The lawyer for a former Baptist church leader who had spoken out against homosexuality said Thursday the minister has a constitutional right to solicit sex from an undercover policeman.

The Rev. Lonnie W. Latham had supported a resolution calling on gays and lesbians to reject their "sinful, destructive lifestyle" before his Jan. 3, 2006, arrest outside the Habana Inn in Oklahoma City.

Authorities say he asked the undercover policeman to come up to his hotel for oral sex.

His attorney, Mack Martin, filed a motion to have the misdemeanor lewdness charge thrown out, saying the Supreme Court ruled in the 2003 decision Lawrence v. Texas that it was not illegal for consenting adults to engage in private homosexual acts.

"Now, my client's being prosecuted basically for having offered to engage in such an act, which basically makes it a crime to ask someone to do something that's legal," Martin said.

Both sides agree there was no offer of money, but prosecutor Scott Rowland said there is a "legitimate governmental interest" in regulating offers of acts of lewdness.

The American Civil Liberties Union of Oklahoma has filed a brief claiming that Latham's arrest also violated his right to free speech.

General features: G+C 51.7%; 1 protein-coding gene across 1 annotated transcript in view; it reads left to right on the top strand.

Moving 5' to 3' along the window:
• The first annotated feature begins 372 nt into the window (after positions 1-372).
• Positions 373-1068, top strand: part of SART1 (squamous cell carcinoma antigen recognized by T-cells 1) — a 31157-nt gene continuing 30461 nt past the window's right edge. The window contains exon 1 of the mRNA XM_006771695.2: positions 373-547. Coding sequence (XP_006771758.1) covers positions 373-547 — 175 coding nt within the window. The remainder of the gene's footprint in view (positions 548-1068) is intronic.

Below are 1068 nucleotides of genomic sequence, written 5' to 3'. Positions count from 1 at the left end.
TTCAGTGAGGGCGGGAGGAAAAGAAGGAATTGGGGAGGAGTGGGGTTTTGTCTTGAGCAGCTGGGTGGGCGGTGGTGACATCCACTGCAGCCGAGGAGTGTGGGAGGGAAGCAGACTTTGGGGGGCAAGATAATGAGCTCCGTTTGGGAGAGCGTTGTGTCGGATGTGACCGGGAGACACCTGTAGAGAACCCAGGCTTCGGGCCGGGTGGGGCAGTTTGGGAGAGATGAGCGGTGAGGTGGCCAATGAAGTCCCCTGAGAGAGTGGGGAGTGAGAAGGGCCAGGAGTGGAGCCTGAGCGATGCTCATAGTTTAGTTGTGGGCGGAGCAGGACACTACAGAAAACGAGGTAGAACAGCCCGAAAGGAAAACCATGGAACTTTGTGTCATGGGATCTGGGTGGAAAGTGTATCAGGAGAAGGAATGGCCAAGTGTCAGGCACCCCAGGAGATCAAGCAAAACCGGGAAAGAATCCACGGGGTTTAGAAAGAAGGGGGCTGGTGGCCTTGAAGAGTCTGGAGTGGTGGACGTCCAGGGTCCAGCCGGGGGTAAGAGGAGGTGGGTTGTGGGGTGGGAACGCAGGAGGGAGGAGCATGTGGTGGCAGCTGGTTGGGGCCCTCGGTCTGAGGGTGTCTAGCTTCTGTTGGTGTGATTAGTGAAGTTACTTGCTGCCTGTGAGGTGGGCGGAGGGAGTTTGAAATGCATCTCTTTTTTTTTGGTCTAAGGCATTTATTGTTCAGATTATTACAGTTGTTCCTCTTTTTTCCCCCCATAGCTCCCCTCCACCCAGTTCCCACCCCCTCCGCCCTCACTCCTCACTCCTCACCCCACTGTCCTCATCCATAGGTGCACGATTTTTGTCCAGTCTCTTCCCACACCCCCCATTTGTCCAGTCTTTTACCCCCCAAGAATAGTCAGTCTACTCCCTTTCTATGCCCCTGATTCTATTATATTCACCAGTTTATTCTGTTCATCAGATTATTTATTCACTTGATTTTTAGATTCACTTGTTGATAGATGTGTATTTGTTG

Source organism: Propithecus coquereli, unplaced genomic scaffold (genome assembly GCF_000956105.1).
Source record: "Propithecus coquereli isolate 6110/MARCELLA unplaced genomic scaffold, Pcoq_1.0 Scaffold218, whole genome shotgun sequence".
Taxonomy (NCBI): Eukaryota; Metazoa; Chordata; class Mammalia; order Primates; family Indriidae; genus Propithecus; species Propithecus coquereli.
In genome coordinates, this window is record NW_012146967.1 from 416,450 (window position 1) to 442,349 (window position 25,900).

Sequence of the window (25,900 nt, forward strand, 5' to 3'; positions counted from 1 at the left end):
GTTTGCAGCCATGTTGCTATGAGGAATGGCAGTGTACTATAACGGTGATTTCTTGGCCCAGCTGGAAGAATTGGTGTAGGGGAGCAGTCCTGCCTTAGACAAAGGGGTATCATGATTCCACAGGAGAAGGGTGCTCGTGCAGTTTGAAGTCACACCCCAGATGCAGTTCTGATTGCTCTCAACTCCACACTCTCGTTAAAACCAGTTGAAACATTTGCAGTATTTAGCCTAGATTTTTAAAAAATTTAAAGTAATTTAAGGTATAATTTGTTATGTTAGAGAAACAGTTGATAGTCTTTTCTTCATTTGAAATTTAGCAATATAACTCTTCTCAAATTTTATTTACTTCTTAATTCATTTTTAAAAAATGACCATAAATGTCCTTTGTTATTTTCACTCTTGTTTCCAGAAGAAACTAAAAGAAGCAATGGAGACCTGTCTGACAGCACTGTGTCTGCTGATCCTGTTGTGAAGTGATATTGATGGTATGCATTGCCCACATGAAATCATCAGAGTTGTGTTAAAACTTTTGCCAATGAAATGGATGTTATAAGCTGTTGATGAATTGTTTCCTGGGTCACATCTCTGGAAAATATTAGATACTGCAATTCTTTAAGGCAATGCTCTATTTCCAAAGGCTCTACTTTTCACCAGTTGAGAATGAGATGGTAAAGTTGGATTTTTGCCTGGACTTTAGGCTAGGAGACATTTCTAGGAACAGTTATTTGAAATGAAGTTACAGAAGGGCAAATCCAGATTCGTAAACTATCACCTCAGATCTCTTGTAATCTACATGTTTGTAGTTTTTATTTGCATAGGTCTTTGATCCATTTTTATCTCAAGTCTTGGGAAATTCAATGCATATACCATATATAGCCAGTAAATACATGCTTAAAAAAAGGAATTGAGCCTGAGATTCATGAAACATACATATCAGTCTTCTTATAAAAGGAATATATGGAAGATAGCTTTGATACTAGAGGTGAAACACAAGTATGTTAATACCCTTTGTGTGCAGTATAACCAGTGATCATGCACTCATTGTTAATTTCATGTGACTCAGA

Before his arrest, Latham had spoken against same-sex marriage and in support of a Southern Baptist resolution that called upon gays and lesbians to reject their lifestyle.

He has since resigned as pastor of the South Tulsa Baptist Church and stepped down from the executive committee of the Southern Baptist Convention, where he was one of four members from Oklahoma.

On Thursday Latham declined to talk to reporters at the non-jury trial.

Judge Roma M. McElwee said she would rule on the motion and issue a verdict in about two weeks. If convicted of the misdemeanor, Latham faces up to a year in jail and a $2,500 fine.